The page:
3. Internet layer. Also known as the network layer, the internet layer receives and sends packets for the network. This layer comprises IP, Address Resolution Protocol (ARP) and Internet Control Message Protocol (ICMP).
  4. Network access layer. The network access layer of TCP/IP combines the physical and data-link layers of the OSI model. It deals with Layer 1 concerns, such as energy, bits and the media used to transport them, such as copper, fiber and wireless. Additionally, it deals with Layer 2 difficulties, including bit conversion into protocol units, such as Ethernet packets, media access control (MAC) addresses and NICs.

Types of network protocols

Generally speaking, there are three types of protocols in networking: communication, such as Ethernet; management, such as SMTP; and security, such as Secure Shell, or SSH.

Falling into these three broad categories are thousands of network protocols that uniformly handle an extensive variety of defined tasks, including authentication, automation, correction, compression, error handling, file retrieval, file transfer, link aggregation, routing, semantics, synchronization and syntax.

The following are the three types of protocols used in network communications:

  1. Network communication protocols. The efficiency of a network is determined by the communication protocols used. The formats and regulations that govern how data is exchanged between networks are formally described by these protocols. This applies to both hardware and software and is a requirement for communicating between computing systems and telecommunication systems. In addition to handling syntax, synchronization and semantic requirements that both analog and digital communications must meet to work, communication protocols also handle authentication and error detection. HTTP, UDP, TCP and Internet Relay Chat are network communication protocols.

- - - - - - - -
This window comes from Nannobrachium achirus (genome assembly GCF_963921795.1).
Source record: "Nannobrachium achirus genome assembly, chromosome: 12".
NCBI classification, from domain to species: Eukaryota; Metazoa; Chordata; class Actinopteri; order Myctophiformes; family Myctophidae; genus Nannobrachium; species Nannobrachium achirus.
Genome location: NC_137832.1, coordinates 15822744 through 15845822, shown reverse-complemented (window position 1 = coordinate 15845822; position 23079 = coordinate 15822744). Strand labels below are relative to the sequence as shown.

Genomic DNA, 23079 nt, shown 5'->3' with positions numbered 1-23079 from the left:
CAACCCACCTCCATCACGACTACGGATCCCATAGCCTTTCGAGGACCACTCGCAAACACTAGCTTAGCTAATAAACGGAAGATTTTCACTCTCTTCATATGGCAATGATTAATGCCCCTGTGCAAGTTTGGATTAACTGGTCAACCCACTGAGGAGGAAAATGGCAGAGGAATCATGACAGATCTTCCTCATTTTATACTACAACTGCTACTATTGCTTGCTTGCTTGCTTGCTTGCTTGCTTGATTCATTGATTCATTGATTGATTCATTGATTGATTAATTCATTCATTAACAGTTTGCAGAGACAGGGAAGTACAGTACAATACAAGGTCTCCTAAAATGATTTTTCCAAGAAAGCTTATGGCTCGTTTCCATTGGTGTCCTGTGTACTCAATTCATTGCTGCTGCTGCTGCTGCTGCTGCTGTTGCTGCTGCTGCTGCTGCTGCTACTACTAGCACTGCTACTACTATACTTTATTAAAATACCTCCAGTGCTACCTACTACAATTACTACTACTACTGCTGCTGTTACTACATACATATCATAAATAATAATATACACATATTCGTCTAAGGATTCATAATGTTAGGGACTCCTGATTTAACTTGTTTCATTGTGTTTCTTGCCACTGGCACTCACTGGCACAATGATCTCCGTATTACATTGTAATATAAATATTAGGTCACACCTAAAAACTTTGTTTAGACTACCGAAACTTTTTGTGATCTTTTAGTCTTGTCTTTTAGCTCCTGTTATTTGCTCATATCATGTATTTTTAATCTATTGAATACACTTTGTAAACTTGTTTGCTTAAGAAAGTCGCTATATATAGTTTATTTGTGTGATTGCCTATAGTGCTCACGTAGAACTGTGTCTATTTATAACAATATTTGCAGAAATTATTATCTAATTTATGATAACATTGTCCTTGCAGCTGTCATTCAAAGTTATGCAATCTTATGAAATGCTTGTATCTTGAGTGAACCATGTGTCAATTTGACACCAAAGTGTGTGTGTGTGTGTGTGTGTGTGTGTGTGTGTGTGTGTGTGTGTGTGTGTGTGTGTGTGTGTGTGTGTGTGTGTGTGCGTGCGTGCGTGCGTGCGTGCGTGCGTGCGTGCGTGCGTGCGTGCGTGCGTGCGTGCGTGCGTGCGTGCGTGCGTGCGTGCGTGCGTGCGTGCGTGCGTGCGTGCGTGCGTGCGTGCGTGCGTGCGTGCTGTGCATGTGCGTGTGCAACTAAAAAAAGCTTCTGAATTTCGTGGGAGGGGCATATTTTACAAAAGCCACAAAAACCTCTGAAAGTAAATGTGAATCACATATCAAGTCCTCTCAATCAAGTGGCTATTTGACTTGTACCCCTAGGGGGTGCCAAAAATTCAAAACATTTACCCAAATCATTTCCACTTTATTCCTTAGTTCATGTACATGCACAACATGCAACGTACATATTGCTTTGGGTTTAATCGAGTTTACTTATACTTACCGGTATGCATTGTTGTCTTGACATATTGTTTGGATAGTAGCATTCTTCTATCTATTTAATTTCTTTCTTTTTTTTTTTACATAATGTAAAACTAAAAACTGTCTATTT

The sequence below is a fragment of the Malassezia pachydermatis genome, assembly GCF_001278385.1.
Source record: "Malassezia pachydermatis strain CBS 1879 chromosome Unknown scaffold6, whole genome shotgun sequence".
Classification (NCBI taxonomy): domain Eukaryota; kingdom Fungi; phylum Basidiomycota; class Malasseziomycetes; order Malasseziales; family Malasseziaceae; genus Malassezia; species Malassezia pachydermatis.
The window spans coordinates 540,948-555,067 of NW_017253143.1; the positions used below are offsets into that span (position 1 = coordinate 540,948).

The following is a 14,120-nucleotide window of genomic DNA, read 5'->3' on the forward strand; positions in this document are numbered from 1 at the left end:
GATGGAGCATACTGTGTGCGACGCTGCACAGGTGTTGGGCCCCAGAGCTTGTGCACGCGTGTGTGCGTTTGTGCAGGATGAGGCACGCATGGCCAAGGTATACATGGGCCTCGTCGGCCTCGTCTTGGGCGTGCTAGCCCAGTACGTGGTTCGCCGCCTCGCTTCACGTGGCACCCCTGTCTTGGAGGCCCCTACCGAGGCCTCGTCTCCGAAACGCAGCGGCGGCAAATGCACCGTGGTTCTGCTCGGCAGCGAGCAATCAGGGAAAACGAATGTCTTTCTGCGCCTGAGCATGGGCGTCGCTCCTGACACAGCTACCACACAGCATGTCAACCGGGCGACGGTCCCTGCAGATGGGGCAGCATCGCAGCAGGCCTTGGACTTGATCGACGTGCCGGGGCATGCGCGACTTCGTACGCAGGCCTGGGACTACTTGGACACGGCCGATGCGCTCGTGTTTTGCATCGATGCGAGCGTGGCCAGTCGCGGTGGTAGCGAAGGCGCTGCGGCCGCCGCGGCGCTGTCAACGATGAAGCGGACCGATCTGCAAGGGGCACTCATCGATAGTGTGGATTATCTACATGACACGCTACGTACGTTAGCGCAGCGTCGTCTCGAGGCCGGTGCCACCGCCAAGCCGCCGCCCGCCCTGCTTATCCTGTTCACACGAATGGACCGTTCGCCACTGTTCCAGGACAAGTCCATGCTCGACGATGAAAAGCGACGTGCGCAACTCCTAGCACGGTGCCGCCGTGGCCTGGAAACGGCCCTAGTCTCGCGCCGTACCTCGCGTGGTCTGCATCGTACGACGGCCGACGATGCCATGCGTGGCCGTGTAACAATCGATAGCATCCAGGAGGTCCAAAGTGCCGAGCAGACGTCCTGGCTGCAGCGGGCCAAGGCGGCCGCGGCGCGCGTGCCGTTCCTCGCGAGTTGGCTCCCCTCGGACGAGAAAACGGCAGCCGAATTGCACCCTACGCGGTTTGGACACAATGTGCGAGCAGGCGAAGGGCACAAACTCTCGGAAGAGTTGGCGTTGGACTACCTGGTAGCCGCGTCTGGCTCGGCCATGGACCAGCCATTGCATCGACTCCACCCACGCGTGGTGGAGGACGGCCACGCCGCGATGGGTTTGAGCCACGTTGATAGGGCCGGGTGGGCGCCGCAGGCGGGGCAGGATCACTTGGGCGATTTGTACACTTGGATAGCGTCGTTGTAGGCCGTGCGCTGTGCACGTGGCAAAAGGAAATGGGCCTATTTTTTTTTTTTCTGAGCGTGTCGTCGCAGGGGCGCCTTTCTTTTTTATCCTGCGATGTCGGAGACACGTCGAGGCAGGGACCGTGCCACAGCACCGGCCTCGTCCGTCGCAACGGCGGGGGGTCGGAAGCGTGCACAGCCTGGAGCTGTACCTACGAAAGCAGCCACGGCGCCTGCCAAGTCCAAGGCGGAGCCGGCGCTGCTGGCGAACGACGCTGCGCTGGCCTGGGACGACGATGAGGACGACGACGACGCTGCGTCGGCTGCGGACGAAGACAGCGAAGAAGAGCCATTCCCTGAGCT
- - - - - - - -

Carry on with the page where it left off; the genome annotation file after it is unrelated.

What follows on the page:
2. Network management protocols. To ensure steady communication and optimal performance throughout the network, network management protocols help specify the policies and processes needed to monitor, administer and maintain a computer network. They also assist in communicating these demands across the network. Simple Network Management Protocol (SNMP) and ICMP are network management protocols.
  3. Network security protocols. The primary responsibility of network security protocols is to ensure that the data in transit over the network connections are kept safe and secure. These protocols also specify how the network protects data from any unauthorized efforts to inspect or extract it. This ensures that unauthorized users, services or devices don't have access to the network. Protocols such as Secure Sockets Layer (SSL), Secure FTP and HTTP Secure (HTTPS) operate at this level.

How to employ network protocols

For network protocols to work, they must be coded within software -- either as part of the computer's operating system (OS) or as an application -- or executed within the computer's hardware. Most modern OSes possess built-in software services that are prepared to implement some network protocols. Other applications, such as web browsers, are designed with software libraries that support the protocols necessary for the application to function. In addition, TCP/IP and routing protocol support is implemented in direct hardware for enhanced performance.